Section 62. Conditions for committal to psychiatric care

An offender who is unaccountable pursuant to section 20, second to fourth paragraphs, may be committed to psychiatric care by court order when he or she has committed or attempted to commit an offence that violates another person's life, health or freedom or that might endanger these legal interests, the special sanction is necessary to protect society, and the risk of another serious violation of someone's integrity seems likely.
An offender who is unaccountable pursuant to section 20, second to fourth paragraphs, may also be committed to psychiatric care by court order when he or she has committed repeated offences that are harmful to society or particularly bothersome, the special sanction is necessary to protect society against such offences, the risk of further offences of the same type seems particularly likely, and other measures have proven clearly unsuitable.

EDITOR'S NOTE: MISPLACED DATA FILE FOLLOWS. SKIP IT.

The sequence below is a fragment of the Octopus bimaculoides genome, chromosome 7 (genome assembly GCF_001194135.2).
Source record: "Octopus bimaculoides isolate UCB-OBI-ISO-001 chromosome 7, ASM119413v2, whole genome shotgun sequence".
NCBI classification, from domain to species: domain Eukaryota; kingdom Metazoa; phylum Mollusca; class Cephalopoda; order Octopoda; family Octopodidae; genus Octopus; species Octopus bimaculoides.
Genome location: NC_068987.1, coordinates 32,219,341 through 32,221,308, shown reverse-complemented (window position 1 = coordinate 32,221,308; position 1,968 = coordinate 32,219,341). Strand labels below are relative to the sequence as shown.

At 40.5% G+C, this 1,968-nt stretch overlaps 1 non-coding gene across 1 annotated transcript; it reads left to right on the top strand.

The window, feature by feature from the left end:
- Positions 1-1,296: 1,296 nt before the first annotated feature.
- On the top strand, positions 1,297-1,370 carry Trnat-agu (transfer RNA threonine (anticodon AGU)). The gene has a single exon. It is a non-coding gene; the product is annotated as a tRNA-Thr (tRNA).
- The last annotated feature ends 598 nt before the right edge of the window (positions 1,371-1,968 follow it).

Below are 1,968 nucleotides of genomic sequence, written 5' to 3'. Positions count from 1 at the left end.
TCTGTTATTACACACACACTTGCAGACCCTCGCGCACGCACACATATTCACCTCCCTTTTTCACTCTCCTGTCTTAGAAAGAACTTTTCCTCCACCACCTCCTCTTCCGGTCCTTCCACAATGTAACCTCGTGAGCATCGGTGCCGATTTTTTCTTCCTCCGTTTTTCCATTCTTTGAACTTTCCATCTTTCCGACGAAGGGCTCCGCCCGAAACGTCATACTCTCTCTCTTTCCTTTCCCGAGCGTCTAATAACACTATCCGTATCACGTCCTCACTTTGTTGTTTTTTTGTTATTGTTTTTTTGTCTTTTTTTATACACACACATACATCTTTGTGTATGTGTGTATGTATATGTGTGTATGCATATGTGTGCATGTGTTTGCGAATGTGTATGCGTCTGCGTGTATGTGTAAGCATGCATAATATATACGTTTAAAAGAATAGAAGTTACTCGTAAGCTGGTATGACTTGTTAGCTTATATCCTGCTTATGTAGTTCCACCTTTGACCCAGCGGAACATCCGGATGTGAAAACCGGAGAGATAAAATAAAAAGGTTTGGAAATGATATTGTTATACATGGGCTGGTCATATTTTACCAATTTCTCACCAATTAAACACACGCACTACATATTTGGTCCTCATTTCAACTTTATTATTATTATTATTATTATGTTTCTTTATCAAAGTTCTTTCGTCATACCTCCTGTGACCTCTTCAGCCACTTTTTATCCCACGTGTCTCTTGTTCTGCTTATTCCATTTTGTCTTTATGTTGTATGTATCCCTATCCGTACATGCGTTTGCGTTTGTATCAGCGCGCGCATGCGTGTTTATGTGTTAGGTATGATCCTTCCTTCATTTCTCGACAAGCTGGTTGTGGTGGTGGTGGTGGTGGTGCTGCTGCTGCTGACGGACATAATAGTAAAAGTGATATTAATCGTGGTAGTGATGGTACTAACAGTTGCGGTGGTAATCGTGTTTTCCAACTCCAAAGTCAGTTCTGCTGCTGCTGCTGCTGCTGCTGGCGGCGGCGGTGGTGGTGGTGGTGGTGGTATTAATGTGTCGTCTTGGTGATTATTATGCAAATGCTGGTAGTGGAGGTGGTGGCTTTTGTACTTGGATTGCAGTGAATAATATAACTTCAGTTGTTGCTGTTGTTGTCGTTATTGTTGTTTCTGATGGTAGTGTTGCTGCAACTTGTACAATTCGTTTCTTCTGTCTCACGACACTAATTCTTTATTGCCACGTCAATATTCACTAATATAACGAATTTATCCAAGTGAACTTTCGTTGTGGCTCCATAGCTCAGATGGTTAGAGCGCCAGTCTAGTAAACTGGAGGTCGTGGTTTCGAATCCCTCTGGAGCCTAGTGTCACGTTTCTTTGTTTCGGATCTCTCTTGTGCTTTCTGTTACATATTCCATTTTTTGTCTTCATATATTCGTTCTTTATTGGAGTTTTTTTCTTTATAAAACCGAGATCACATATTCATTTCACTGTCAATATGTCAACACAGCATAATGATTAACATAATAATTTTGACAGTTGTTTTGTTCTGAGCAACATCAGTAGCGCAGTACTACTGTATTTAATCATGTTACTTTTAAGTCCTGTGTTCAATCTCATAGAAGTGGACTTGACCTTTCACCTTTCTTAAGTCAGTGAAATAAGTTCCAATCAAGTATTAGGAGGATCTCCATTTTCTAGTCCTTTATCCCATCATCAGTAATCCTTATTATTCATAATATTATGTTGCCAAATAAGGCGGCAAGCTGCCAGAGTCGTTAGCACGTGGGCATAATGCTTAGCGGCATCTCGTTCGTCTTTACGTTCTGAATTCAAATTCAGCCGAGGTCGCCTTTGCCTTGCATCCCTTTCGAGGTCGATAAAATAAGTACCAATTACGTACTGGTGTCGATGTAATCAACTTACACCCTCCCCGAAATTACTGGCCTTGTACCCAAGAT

When assessing the risk of reoffending, emphasis shall be given to the offence committed in the context particularly of the offender's general conduct, illness history, current mental state and relationship with alcohol and drugs.
A person may also be committed to psychiatric care when the offender's state of unaccountability meant that he or she was in factual ignorance, see section 25, or the offender was otherwise in a state not compatible with having intent.